Back in November, we recorded a live edition of Hard NOC Life from the NOC Reading Lounge at CTRL+ALT — the Smithsonian Asian Pacific American Center’s pop-up culture lab in the former Pear River Mart location in SoHo. Hamilton superfans Constance Gibbs, Kendra James, and Kevin T. Morales joined Keith to nerd out over the smash Broadway hit musical Hamilton.
In another live edition of Hard NOC Life recorded exclusively from the NOC Reading Lounge at CTRL+ALT — the Smithsonian Asian Pacific American Center’s pop-up culture lab in the former Pear River Mart location in SoHo — writer Amy Chu stops by to talk about angry Asians, adding diversity to the world of Poison Ivy, and being a woman of color in the comics industry.
We continue our special editions of Hard NOC Life recorded exclusively from the NOC Reading Lounge at CTRL+ALT, the Smithsonian Asian Pacific American Center’s pop-up culture lab in the former Pear River Mart location in SoHo. Today’s one-on-one conversation features Sikh Captain America himself, cartoonist Vishavjit Singh.
Earlier this month, we were part of CTRL+ALT, the Smithsonian Asian Pacific American Center’s pop-up culture lab in the former Pear River Mart location in SoHo. Along with Clark University’s Betsy Huang, our fearless leader Keith Chow co-hosted a reading lounge in which they held workshops, panels, and salon discussions with other artists. We’ll be bringing you these sessions over the next few weeks, starting with this one-on-one conversation between Keith and renowned comic artist Jamal Igle.
When my oldest daughter was 3, we would sit together in her bean bag chair, turn off the lights, and watch the Justice League animated series. Here she learned about superheros and when she started becoming interested in comics, I wanted to make sure she read something that represented and looked like her so I handed her a copy of Araña. That was five years ago, and now she is 12 and is immersed in finding representation in what she reads.
It’s small stories like this that amplify the importance of diversity in literature and, in this case, comics. It is for that reason that the launching of Edgardo Miranda-Rodriguez’s La Borinqueña comes at a much needed time.
Like the rest of the nation, I woke up this morning to an unfathomable reality. Despite our best efforts, the country has chosen hate and division. Those dystopian science-fiction novels don’t feel so far off anymore. Still, we at The Nerds of Color must soldier on. I’m doing that by participating in CTRL+ALT, the Smithsonian’s pop-up Culture Lab on imagined futures this weekend in New York City. Though, to be honest, I’m having a difficult time imagining the present, much the less the future.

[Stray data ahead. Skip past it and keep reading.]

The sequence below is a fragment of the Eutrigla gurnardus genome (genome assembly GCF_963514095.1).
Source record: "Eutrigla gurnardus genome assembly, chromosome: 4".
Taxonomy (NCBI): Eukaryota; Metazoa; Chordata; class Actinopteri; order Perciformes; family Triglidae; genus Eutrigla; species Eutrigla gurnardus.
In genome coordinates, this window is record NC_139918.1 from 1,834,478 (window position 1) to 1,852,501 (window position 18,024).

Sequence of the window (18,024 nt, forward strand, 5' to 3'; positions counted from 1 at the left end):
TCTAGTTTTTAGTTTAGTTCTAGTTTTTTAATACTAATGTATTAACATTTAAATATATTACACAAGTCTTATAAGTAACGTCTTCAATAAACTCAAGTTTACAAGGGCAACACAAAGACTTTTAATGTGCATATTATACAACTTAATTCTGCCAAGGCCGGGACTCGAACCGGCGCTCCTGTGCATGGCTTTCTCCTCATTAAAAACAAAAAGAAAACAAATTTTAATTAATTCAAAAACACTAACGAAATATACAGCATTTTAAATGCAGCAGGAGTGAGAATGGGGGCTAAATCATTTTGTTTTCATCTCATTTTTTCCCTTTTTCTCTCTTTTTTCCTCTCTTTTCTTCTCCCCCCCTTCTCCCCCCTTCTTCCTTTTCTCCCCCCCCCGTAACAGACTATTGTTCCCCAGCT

In exactly three short weeks, New York Comic-Con will be returning to the Javits Center on the West side of Manhattan, and we will be there stationed at Epic Proportions Booth 2010! And since it’s a Comic-Con, we will once again be co-hosting a meet up with our friends at Black Girl Nerds on Friday night! That’s right, we’re bringing BGNOC to NYCC!
I received the text late. I’m normally a night out owl, but this CPAP machine is making sleep lovely and attractive. I heard my phone buzz and clumsily pawed for it. I pulled it close to my face, my sleepiness and the plastic bar of the CPAP face mask made it nearly impossible to make out — the combination of text size and screen brightness was too much for me. I concentrated and the blurry screen came into focus. My heart sank. The text was from a friend: “Yo, Phife passed, B.” Continue reading “Rest In Power to the 5 Ft Assassin”
Before we get into the rest of my full endorsement of Midnight Taxi Tango, I feel the need to ask a question: What kind of Ouija board does author Daniel José Older have access to? Is he somehow hotline blingin’ with the underworld? The way he writes about the dead, the half-dead, the preternatural and the politics that govern them — it reads more like dictation than creation. There are some genuinely creepy scenes in MTT. Skin crawling, looking over your shoulder, peering into shadows to see who is there, creepy. Other scenes are damn frightening. Let me put it to you this way: weaponized ghosts of babies who are hungry and out to devour you. Borderline nightmare stuff. What really works about this novel, and the “Bone Street Rumba” series as a whole, is that none of the scares are cheap. Every scare is legitimate. Every scare is necessary to the tale. This is evidence of Older’s mastery of his narrative.
A spoiler free endorsement.
Daniel José Older is the type of writer that forces you to reevaluate your likes and dislikes for particular (sub)-genres. Up until I read Half-Resurrection Blues, I declared a moratorium on anything even resembling urban fantasy. Most urban fantasy almost supernaturally privileges European myth/folk/legend and leaves zero room for stories or influences from other cultures. Fairy court intrigues, battles amongst the Sidhe, and some kind of blonde or “flowing raven haired” chosen one or outcast or bi-species offspring rule the urban fantasy space to such a degree that reading these books feels like looking at a “No Melanin Allowed” billboard written in fairy dust. With Half-Resurrection Blues, though, Older makes a very bold departure.